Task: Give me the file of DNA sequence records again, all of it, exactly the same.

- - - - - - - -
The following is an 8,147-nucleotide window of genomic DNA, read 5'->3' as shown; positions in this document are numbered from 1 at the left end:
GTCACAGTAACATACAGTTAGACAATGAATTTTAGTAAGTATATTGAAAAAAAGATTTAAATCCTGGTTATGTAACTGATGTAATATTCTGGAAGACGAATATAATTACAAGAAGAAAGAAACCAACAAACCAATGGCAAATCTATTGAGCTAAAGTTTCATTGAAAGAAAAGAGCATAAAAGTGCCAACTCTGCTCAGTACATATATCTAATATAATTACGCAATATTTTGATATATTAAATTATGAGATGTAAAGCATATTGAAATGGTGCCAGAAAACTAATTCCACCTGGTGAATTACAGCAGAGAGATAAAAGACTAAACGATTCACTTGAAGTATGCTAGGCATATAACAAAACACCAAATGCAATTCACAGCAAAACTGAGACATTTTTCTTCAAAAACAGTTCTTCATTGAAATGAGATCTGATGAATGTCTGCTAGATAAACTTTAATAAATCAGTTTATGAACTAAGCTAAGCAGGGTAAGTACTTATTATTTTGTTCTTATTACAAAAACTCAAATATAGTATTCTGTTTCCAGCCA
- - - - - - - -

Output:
The following is an 8,147-nucleotide window of genomic DNA, read 5'->3' as shown; positions in this document are numbered from 1 at the left end:
GTCACAGTAACATACAGTTAGACAATGAATTTTAGTAAGTATATTGAAAAAAAGATTTAAATCCTGGTTATGTAACTGATGTAATATTCTGGAAGACGAATATAATTACAAGAAGAAAGAAACCAACAAACCAATGGCAAATCTATTGAGCTAAAGTTTCATTGAAAGAAAAGAGCATAAAAGTGCCAACTCTGCTCAGTACATATATCTAATATAATTACGCAATATTTTGATATATTAAATTATGAGATGTAAAGCATATTGAAATGGTGCCAGAAAACTAATTCCACCTGGTGAATTACAGCAGAGAGATAAAAGACTAAACGATTCACTTGAAGTATGCTAGGCATATAACAAAACACCAAATGCAATTCACAGCAAAACTGAGACATTTTTCTTCAAAAACAGTTCTTCATTGAAATGAGATCTGATGAATGTCTGCTAGATAAACTTTAATAAATCAGTTTATGAACTAAGCTAAGCAGGGTAAGTACTTATTATTTTGTTCTTATTACAAAAACTCAAATATAGTATTCTGTTTCCAGCCA